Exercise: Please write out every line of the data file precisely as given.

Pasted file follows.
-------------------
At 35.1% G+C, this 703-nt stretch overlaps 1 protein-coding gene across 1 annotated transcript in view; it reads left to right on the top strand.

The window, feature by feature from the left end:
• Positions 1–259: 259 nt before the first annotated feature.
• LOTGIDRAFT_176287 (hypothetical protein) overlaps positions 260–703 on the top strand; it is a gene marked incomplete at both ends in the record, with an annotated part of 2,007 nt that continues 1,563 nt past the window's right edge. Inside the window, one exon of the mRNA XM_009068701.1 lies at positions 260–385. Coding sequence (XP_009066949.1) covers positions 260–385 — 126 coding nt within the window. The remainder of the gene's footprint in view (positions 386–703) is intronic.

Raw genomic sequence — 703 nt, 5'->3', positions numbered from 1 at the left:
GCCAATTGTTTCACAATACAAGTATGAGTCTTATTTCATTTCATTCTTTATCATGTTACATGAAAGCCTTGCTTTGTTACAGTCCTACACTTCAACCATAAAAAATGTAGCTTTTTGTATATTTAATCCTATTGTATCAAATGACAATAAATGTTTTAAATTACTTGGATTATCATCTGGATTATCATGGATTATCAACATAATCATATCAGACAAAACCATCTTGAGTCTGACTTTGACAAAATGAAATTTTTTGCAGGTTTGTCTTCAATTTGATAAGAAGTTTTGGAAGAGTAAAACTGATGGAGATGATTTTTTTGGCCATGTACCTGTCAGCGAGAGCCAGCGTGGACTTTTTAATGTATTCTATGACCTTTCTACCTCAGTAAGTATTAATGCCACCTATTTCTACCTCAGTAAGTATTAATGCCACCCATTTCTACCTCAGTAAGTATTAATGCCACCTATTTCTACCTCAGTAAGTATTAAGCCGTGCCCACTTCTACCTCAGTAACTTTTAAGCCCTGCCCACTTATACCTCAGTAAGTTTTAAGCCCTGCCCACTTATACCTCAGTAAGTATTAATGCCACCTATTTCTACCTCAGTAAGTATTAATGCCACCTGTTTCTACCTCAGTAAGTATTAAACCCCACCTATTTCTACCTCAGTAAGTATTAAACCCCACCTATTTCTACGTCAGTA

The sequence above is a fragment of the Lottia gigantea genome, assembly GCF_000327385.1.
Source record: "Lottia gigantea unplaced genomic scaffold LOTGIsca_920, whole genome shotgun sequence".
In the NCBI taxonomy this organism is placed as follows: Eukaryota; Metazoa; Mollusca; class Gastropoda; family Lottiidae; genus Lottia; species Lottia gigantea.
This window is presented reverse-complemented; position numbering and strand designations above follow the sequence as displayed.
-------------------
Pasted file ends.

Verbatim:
At 35.1% G+C, this 703-nt stretch overlaps 1 protein-coding gene across 1 annotated transcript in view; it reads left to right on the top strand.

The window, feature by feature from the left end:
• Positions 1–259: 259 nt before the first annotated feature.
• LOTGIDRAFT_176287 (hypothetical protein) overlaps positions 260–703 on the top strand; it is a gene marked incomplete at both ends in the record, with an annotated part of 2,007 nt that continues 1,563 nt past the window's right edge. Inside the window, one exon of the mRNA XM_009068701.1 lies at positions 260–385. Coding sequence (XP_009066949.1) covers positions 260–385 — 126 coding nt within the window. The remainder of the gene's footprint in view (positions 386–703) is intronic.

Raw genomic sequence — 703 nt, 5'->3', positions numbered from 1 at the left:
GCCAATTGTTTCACAATACAAGTATGAGTCTTATTTCATTTCATTCTTTATCATGTTACATGAAAGCCTTGCTTTGTTACAGTCCTACACTTCAACCATAAAAAATGTAGCTTTTTGTATATTTAATCCTATTGTATCAAATGACAATAAATGTTTTAAATTACTTGGATTATCATCTGGATTATCATGGATTATCAACATAATCATATCAGACAAAACCATCTTGAGTCTGACTTTGACAAAATGAAATTTTTTGCAGGTTTGTCTTCAATTTGATAAGAAGTTTTGGAAGAGTAAAACTGATGGAGATGATTTTTTTGGCCATGTACCTGTCAGCGAGAGCCAGCGTGGACTTTTTAATGTATTCTATGACCTTTCTACCTCAGTAAGTATTAATGCCACCTATTTCTACCTCAGTAAGTATTAATGCCACCCATTTCTACCTCAGTAAGTATTAATGCCACCTATTTCTACCTCAGTAAGTATTAAGCCGTGCCCACTTCTACCTCAGTAACTTTTAAGCCCTGCCCACTTATACCTCAGTAAGTTTTAAGCCCTGCCCACTTATACCTCAGTAAGTATTAATGCCACCTATTTCTACCTCAGTAAGTATTAATGCCACCTGTTTCTACCTCAGTAAGTATTAAACCCCACCTATTTCTACCTCAGTAAGTATTAAACCCCACCTATTTCTACGTCAGTA

The sequence above is a fragment of the Lottia gigantea genome, assembly GCF_000327385.1.
Source record: "Lottia gigantea unplaced genomic scaffold LOTGIsca_920, whole genome shotgun sequence".
In the NCBI taxonomy this organism is placed as follows: Eukaryota; Metazoa; Mollusca; class Gastropoda; family Lottiidae; genus Lottia; species Lottia gigantea.
This window is presented reverse-complemented; position numbering and strand designations above follow the sequence as displayed.